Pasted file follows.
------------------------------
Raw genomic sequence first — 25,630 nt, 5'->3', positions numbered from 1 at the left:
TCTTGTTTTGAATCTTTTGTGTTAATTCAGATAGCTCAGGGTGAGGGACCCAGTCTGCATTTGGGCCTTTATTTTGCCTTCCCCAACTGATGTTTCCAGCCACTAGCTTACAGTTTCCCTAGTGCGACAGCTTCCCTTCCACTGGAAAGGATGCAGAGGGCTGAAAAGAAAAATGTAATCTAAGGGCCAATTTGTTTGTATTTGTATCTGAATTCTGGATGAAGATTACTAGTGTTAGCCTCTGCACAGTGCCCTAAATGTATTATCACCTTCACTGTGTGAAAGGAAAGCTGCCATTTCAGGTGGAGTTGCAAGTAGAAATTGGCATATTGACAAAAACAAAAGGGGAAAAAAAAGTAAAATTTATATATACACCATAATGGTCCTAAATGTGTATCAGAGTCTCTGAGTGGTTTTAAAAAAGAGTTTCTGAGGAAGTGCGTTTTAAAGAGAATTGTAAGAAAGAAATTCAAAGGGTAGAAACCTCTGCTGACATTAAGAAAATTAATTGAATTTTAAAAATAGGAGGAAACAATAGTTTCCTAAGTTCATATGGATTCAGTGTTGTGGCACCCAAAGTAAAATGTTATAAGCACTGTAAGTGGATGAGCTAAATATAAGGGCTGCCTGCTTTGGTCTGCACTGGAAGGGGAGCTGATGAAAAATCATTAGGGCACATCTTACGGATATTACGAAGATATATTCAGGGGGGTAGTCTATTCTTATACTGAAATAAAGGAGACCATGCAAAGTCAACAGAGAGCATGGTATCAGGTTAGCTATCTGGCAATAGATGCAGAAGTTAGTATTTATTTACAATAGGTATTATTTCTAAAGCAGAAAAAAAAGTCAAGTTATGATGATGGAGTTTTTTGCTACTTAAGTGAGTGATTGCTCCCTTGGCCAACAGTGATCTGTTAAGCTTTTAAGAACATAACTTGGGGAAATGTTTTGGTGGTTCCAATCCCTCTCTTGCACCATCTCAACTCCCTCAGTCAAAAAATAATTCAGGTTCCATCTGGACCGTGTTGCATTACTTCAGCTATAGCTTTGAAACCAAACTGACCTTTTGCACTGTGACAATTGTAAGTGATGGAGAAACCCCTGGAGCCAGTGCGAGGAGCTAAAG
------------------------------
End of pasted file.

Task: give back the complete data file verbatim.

Raw genomic sequence first — 25,630 nt, 5'->3', positions numbered from 1 at the left:
TCTTGTTTTGAATCTTTTGTGTTAATTCAGATAGCTCAGGGTGAGGGACCCAGTCTGCATTTGGGCCTTTATTTTGCCTTCCCCAACTGATGTTTCCAGCCACTAGCTTACAGTTTCCCTAGTGCGACAGCTTCCCTTCCACTGGAAAGGATGCAGAGGGCTGAAAAGAAAAATGTAATCTAAGGGCCAATTTGTTTGTATTTGTATCTGAATTCTGGATGAAGATTACTAGTGTTAGCCTCTGCACAGTGCCCTAAATGTATTATCACCTTCACTGTGTGAAAGGAAAGCTGCCATTTCAGGTGGAGTTGCAAGTAGAAATTGGCATATTGACAAAAACAAAAGGGGAAAAAAAAGTAAAATTTATATATACACCATAATGGTCCTAAATGTGTATCAGAGTCTCTGAGTGGTTTTAAAAAAGAGTTTCTGAGGAAGTGCGTTTTAAAGAGAATTGTAAGAAAGAAATTCAAAGGGTAGAAACCTCTGCTGACATTAAGAAAATTAATTGAATTTTAAAAATAGGAGGAAACAATAGTTTCCTAAGTTCATATGGATTCAGTGTTGTGGCACCCAAAGTAAAATGTTATAAGCACTGTAAGTGGATGAGCTAAATATAAGGGCTGCCTGCTTTGGTCTGCACTGGAAGGGGAGCTGATGAAAAATCATTAGGGCACATCTTACGGATATTACGAAGATATATTCAGGGGGGTAGTCTATTCTTATACTGAAATAAAGGAGACCATGCAAAGTCAACAGAGAGCATGGTATCAGGTTAGCTATCTGGCAATAGATGCAGAAGTTAGTATTTATTTACAATAGGTATTATTTCTAAAGCAGAAAAAAAAGTCAAGTTATGATGATGGAGTTTTTTGCTACTTAAGTGAGTGATTGCTCCCTTGGCCAACAGTGATCTGTTAAGCTTTTAAGAACATAACTTGGGGAAATGTTTTGGTGGTTCCAATCCCTCTCTTGCACCATCTCAACTCCCTCAGTCAAAAAATAATTCAGGTTCCATCTGGACCGTGTTGCATTACTTCAGCTATAGCTTTGAAACCAAACTGACCTTTTGCACTGTGACAATTGTAAGTGATGGAGAAACCCCTGGAGCCAGTGCGAGGAGCTAAAG